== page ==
In an alternate embodiment, the screen unit 10 may be built as a modular component, to aid in the portability of the video display system to facilitate component replacement and for packaging convenience of the overall apparatus. In such an alternate embodiment, the screen unit 10 is separable from legs 30, which may also be removable from the base unit 20.

The screen 5 may be covered with a light control film to reduce the effects of ambient light. Alternatively, a light tunnel 100 (see FIG. 4) may be used. The light tunnel may extend the full distance between the base unit 20 and the screen unit as shown in dashed lines 101 in FIG. 4, or may simply extend a part of that distance (see 100 of FIG. 4). Alternatively, the light tunnel can, for instance, be incorporated into, for instance, the pillar 50 in the second embodiment (see FIG. 6). In such case, the position of the pillar 50 would need to be altered.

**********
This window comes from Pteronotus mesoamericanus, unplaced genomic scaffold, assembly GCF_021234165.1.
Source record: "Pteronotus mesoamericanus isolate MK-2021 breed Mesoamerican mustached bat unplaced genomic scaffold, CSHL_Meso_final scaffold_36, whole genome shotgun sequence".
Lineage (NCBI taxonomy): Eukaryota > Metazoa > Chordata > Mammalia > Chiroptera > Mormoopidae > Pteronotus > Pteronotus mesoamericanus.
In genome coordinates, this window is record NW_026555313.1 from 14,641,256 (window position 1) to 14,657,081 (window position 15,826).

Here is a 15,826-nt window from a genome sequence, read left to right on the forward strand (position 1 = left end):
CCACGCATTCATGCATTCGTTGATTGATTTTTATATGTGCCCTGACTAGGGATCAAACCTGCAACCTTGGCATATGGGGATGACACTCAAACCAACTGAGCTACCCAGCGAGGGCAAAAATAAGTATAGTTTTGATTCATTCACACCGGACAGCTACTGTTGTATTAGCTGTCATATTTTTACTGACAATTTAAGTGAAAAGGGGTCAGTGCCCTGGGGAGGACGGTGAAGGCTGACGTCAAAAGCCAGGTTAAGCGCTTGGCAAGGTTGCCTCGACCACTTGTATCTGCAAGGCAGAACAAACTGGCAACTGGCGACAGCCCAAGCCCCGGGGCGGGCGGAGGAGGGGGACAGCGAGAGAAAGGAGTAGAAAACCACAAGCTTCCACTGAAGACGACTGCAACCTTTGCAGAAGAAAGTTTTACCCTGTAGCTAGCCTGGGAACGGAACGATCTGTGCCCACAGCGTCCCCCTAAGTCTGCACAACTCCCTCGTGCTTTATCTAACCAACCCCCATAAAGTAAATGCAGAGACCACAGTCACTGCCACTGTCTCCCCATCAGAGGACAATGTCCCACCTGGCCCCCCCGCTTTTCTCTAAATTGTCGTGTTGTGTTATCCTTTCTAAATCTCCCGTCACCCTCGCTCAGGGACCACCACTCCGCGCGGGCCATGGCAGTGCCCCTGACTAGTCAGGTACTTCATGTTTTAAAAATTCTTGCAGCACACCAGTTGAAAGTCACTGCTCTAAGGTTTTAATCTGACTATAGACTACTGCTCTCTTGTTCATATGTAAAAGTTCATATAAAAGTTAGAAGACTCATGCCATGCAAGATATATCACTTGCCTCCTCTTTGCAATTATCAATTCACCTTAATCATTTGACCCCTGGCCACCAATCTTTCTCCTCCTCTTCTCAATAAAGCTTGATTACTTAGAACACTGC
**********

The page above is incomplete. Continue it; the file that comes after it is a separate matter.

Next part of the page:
FIGS. 6-10 depict a second embodiment of a rear screen video display system according to the present invention. In this embodiment, the connecting means is a pillar 50, rather than the legs 30 shown in the first embodiment. In this embodiment, an optional location of the projector 26 is shown to be outside of the base unit and in a compartment 110 on pillar 50. The projector 26 may optionally also sit on top of the base unit 20.

In the preferred single mirror configuration, a single mirror 12, housed in the screen unit 10 is used. In this configuration, the projector 26 would be located, for instance, in the front region of the base unit 200, as shown in FIG. 6, but at an angle. An incident beam from the projector 26 would then strike and reflect off mirror 12 in the screen unit 10 towards the screens.